IT has come to the public’s attention in recent months that former Bulolo MP Samson Napo has been vocal about issues affecting Morobe. For some of the articles, he has been blunt on the province’s failure in addressing issues, which is good in keeping the checks and balances on the provincial administration. But in doing so, he has opened a can of worms for himself. First of all, as a former MP from Morobe, he had the opportunity to bring to light those issues and work with the provincial government to address the problems and challenges so that we would not be facing them today.
Even after losing the seat, he also had the opportunity as a senior political leader in Morobe to highlight these issues and use his influence to work with the Morobe administration to provide workable solutions. That is if he really cared and had the interest of the people of Morobe at heart. Why is he talking now after all these years? By criticising the current administration, he is acting contrary to some of the interests of the Morobe government which Governor Ginson Saonu heads. Napo holds the position of deputy chairman of Morobe Resources Holdings Ltd (MRHL). MRHL is the business arm of the Morobe Government. Thus, his conduct to publicly attack the organisation that appointed him and currently pays for his airline tickets from Lae to Port Moresby and provides him sitting allowances for board meetings is unethical. Napo’s son, who is the president of Buang local level government, is the chairman of investments in the Morobe government, which is the portfolio that looks after MRHL, which his father is deputy chairman of. Isn’t that a conflict of interest? Napo has continued to be a resident of Port Moresby, but yet he sees fit to continuously raise issues with Morobe’s affairs remotely. It would be only be fair if he came back to live in Morobe and face the realities on the ground to identify genuine issues and address them with relevant provincial public service divisions if he truly cares for the Morobe people. If he cannot, then it would be advisable that he concentrate on challenges facing the National Capital District Commission as he spends more than half of his time in Port Moresby. For the people of Morobe, we are now fully aware of so-called leaders who only care for the people when there is a national election and then go off the radar.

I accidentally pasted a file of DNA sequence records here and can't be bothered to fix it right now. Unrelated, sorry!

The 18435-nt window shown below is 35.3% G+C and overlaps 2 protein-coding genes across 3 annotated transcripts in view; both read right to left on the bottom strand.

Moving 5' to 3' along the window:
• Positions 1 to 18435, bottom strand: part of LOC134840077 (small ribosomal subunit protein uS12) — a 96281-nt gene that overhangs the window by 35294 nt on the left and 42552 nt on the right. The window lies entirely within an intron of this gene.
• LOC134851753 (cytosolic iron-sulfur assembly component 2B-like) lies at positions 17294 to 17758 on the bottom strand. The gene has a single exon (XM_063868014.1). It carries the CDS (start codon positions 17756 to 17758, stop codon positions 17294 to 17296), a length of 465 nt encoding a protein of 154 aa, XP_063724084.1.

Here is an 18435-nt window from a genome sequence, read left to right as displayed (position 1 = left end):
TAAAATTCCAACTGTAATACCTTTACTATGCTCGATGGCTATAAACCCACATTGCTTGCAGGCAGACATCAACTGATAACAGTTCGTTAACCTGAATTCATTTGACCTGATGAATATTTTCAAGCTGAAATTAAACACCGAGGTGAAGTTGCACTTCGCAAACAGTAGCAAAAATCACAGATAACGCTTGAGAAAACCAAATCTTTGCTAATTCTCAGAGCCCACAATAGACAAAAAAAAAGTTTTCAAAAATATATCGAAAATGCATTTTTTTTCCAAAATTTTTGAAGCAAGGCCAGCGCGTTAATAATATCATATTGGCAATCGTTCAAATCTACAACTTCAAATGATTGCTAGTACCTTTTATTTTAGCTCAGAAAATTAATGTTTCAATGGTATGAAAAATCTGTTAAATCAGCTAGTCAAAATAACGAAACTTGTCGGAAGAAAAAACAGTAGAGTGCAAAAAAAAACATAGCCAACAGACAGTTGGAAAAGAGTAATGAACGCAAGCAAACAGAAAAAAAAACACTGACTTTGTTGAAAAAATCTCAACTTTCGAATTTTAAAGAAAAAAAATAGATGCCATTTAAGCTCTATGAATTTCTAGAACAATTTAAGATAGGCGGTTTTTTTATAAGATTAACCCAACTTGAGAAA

It would be in the province and Morobe governor’s interest to now discuss with Napo what his political interests are and if possible, replace him on the Morobe Resources Holdings Ltd board if there is a conflict of interest.
Concerned Morobean, Lae